How to distinguish between condensed phase and liquid phase? How to distinguish between amorphous materials and liquids? They have very similar diffraction pattern. No long range order. Glasses – usually said – are liquid having the atoms frozen the spatial positions. S. Kugler: Lectures on Amorphous Semiconductors

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**Solid to liquid “phase transition”**

A solid is a phase whose shear viscosity exceeds Ns/m2. Example: during a day a force of 100 N applied to 1 cm3 of material having such shear viscosity yields a deformation of 0.02 mm. Common liquids at room temperature are of the order of 10-3 Ns/m2. S. Kugler: Lectures on Amorphous Semiconductors

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**What is amorphous? What is glassy?**

Definition: Amorphous materials are in condensed phase and do not possess the long range translational order (periodicity) of atomic sites. A glass is an amorphous solid which exhibits a glass transition (see later). S. Kugler: Lectures on Amorphous Semiconductors

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**S. Kugler: Lectures on Amorphous Semiconductors**

Atomic Scale Ordering Usually we are speaking about three different orders (simplest definition): Short range order means the order within the range of 0-10 Å (local order). Medium range order is the order within the range of Å. Long range order means order over Å. S. Kugler: Lectures on Amorphous Semiconductors

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**Classification of amorphous semiconductors.**

1. Tetrahedrally bonded amorphous semiconductors: a-Si, a-Ge, a-C(?) and their alloys like a-SiC, etc. (tathogen) 2. Chalcogenide glasses: a. a-S, a-Se, a-Te, a-SxSe1-x (pure chalcogenide) b. a-As2Se3, a-As2S3, a-P2Se3 , etc. (pnictogen-chalcogen (V-VI)) c. a-GeSe2, a-SiS2, a-SiSe2, etc. (tetragen-chalcogen (IV-VI)) S. Kugler: Lectures on Amorphous Semiconductors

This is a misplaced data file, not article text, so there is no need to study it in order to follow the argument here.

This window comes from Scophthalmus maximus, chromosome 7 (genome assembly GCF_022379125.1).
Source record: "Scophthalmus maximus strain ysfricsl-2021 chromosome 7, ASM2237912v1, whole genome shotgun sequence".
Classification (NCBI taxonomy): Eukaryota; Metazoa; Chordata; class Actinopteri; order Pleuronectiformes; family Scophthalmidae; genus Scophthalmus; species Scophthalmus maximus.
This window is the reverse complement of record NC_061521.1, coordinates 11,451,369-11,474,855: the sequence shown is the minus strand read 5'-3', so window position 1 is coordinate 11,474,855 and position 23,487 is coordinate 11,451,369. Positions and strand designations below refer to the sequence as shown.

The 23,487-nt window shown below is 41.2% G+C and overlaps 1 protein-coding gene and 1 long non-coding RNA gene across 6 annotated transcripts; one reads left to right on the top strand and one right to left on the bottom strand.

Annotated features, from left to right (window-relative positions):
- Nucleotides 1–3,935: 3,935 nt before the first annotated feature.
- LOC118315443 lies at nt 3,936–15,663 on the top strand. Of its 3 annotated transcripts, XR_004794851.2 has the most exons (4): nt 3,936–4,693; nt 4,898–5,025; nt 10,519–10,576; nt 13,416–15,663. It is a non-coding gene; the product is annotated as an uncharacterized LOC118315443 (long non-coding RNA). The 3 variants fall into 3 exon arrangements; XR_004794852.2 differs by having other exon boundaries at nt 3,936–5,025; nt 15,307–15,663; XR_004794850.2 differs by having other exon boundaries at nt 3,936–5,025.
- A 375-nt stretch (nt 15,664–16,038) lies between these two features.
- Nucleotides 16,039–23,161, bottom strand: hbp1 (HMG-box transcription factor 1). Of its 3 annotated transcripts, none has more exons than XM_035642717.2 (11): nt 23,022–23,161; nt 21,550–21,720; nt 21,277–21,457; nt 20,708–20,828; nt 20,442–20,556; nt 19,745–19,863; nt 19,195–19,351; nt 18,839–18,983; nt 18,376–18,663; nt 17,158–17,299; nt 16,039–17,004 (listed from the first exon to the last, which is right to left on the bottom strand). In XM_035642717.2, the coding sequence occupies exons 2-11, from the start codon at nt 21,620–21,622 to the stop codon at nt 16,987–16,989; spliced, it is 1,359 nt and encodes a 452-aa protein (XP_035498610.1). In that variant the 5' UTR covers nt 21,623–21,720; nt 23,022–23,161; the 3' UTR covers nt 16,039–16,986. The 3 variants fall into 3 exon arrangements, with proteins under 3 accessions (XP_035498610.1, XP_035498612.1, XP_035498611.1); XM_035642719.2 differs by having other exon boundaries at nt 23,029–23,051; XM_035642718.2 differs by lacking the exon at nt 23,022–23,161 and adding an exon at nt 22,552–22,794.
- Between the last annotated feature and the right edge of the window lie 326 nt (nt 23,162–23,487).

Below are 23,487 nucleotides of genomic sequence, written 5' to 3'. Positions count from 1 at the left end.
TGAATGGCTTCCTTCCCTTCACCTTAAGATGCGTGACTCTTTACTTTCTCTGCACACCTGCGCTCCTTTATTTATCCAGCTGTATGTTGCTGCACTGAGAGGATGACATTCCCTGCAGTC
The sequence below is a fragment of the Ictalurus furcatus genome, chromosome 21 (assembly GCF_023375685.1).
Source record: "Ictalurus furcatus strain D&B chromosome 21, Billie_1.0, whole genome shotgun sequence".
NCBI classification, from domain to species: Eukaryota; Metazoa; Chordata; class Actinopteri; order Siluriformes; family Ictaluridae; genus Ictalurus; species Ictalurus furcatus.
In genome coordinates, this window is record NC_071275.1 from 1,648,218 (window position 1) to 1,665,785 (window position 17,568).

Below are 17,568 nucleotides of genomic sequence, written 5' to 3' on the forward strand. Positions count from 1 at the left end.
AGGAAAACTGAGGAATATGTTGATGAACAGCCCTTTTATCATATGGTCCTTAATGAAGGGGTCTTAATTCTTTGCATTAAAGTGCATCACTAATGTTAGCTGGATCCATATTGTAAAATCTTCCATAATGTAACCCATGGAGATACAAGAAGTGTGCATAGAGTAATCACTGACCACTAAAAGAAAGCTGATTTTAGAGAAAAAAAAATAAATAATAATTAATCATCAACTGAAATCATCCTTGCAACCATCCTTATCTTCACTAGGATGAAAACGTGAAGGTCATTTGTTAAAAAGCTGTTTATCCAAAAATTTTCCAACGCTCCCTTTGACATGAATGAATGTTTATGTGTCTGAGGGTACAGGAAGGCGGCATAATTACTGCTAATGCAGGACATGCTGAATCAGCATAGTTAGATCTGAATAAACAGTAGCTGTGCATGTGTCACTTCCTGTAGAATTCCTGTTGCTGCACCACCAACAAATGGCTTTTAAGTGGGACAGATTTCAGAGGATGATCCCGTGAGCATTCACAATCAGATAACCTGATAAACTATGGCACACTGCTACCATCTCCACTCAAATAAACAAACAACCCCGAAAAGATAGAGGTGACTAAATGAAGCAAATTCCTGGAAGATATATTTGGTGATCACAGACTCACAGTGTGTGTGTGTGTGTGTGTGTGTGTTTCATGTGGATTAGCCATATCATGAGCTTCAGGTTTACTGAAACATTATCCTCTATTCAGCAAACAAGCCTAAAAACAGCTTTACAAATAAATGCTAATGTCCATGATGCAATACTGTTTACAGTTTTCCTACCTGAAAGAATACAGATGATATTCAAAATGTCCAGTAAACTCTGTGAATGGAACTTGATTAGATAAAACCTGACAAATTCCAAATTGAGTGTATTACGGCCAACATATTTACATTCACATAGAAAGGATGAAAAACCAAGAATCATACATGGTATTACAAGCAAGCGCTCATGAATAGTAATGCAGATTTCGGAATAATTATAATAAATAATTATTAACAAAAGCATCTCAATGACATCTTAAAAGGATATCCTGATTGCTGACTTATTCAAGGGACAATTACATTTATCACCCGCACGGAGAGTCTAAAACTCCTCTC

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**S. Kugler: Lectures on Amorphous Semiconductors**

Glass formation Glass forming ability has been discussed by Phillips (1979) in term of a constraint model. Most inorganic covalently bonded glasses have low values of atomic coordination number. An atom which has all covalent bonds satisfied, obeys the (8-N) rule i.e. Se has Nc=2, Ar has Nc=3, Si has Nc=4, etc. S. Kugler: Lectures on Amorphous Semiconductors

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**S. Kugler: Lectures on Amorphous Semiconductors**

For a binary alloy AxB1-x, the average coordination (m): m = x Nc(A) + (1-x) Nc(B) Phillips theory: the glass-forming tendency is maximized when the number of constraints is equal to the number of degrees of freedom, Nd. (usually Nd =3, 3D) S. Kugler: Lectures on Amorphous Semiconductors

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**S. Kugler: Lectures on Amorphous Semiconductors**

Constraints: Bond stretching: m/2 Bond bending: m(m-1)/2, but only (2m–3) are linearly-independent bond angles Nc=m/2 + (2m – 3) Nd = Nc Solution: m = 2.4 (m is the average coordination number per atom) S. Kugler: Lectures on Amorphous Semiconductors